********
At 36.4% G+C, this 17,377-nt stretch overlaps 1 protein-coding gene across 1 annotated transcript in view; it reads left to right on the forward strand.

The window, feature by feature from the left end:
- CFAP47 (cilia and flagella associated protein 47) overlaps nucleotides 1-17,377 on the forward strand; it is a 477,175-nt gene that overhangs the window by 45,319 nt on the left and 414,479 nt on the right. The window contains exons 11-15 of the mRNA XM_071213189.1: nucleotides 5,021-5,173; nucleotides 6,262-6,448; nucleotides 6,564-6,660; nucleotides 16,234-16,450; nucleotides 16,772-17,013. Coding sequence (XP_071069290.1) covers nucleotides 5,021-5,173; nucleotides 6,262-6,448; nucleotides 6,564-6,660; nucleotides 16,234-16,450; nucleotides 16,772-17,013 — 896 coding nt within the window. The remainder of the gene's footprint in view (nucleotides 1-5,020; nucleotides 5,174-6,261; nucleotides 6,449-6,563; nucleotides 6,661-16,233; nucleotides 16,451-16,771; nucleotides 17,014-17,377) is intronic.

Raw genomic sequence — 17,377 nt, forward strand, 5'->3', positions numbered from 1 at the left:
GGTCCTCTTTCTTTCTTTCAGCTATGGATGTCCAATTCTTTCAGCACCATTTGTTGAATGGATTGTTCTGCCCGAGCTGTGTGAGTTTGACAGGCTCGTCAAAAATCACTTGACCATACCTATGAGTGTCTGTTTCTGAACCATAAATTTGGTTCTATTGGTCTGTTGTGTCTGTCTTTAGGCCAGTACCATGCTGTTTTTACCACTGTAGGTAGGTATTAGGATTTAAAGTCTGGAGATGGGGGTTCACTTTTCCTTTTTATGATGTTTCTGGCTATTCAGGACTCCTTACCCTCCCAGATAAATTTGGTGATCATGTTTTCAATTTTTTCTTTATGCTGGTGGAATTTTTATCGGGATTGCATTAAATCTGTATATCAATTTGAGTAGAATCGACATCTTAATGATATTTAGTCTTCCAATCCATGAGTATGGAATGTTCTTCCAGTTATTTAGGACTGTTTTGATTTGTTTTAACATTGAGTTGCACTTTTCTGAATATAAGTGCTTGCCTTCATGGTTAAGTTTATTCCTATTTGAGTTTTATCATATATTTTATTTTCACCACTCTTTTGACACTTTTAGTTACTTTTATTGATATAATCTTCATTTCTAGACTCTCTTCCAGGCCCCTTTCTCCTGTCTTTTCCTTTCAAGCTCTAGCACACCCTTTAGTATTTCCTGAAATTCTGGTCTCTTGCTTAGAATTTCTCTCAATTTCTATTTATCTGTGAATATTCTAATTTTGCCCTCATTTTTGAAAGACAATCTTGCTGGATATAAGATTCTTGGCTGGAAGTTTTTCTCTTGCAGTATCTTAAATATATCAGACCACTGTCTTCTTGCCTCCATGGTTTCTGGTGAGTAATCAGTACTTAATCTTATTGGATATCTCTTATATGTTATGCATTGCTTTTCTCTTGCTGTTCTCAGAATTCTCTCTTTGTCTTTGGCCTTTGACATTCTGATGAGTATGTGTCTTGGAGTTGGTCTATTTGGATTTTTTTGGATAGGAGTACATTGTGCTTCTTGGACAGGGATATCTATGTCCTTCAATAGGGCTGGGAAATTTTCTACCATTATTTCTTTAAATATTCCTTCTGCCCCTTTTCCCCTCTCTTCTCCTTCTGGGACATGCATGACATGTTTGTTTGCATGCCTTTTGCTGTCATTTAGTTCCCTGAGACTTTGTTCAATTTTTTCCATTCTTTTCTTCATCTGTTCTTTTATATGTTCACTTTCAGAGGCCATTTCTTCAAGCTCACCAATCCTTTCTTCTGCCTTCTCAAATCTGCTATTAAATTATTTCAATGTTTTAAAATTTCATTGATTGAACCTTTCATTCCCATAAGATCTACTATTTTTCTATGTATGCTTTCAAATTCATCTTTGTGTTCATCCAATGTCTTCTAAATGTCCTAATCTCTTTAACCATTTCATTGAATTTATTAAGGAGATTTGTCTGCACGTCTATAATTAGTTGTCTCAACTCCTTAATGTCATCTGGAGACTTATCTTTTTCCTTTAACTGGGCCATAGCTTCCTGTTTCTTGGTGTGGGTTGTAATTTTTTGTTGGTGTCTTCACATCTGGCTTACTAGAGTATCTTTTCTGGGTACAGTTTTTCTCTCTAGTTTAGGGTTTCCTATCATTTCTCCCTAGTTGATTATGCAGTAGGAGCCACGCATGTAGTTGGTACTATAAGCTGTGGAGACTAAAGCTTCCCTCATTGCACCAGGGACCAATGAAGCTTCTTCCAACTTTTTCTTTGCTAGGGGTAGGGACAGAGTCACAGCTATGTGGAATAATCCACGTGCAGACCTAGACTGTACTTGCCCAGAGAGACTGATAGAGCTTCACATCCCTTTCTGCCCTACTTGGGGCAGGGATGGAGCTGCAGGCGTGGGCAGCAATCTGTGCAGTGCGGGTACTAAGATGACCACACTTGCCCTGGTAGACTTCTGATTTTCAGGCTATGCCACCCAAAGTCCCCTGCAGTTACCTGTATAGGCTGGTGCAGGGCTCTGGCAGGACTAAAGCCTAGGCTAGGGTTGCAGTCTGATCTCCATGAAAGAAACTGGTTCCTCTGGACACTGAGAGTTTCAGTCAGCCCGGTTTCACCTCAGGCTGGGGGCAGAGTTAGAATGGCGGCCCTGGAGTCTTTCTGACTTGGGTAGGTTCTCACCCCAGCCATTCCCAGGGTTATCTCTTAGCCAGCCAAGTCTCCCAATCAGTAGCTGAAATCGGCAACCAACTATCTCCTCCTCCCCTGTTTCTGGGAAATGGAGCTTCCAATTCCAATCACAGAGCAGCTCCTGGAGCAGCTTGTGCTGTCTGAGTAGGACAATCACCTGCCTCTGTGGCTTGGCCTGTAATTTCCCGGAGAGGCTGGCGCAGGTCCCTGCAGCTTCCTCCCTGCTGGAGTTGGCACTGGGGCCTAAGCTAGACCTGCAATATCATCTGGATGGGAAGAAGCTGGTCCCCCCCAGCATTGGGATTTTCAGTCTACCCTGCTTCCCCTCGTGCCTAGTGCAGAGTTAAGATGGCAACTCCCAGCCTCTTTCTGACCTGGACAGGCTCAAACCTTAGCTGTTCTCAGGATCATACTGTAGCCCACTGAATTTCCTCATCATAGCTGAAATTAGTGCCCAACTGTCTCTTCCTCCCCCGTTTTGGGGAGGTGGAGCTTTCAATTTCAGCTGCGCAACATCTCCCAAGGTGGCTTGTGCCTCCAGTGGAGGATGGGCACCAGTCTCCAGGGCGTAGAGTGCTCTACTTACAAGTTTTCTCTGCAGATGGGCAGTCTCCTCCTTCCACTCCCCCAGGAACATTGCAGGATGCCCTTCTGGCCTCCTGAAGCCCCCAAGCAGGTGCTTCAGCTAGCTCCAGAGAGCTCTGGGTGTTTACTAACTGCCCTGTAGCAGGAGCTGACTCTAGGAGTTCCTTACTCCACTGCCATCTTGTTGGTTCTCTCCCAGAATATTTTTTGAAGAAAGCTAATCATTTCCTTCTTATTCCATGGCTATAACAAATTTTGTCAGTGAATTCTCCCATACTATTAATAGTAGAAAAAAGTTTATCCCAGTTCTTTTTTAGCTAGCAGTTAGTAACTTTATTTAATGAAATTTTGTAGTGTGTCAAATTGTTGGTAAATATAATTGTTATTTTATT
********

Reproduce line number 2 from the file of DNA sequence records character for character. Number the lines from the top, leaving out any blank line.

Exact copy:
The window, feature by feature from the left end: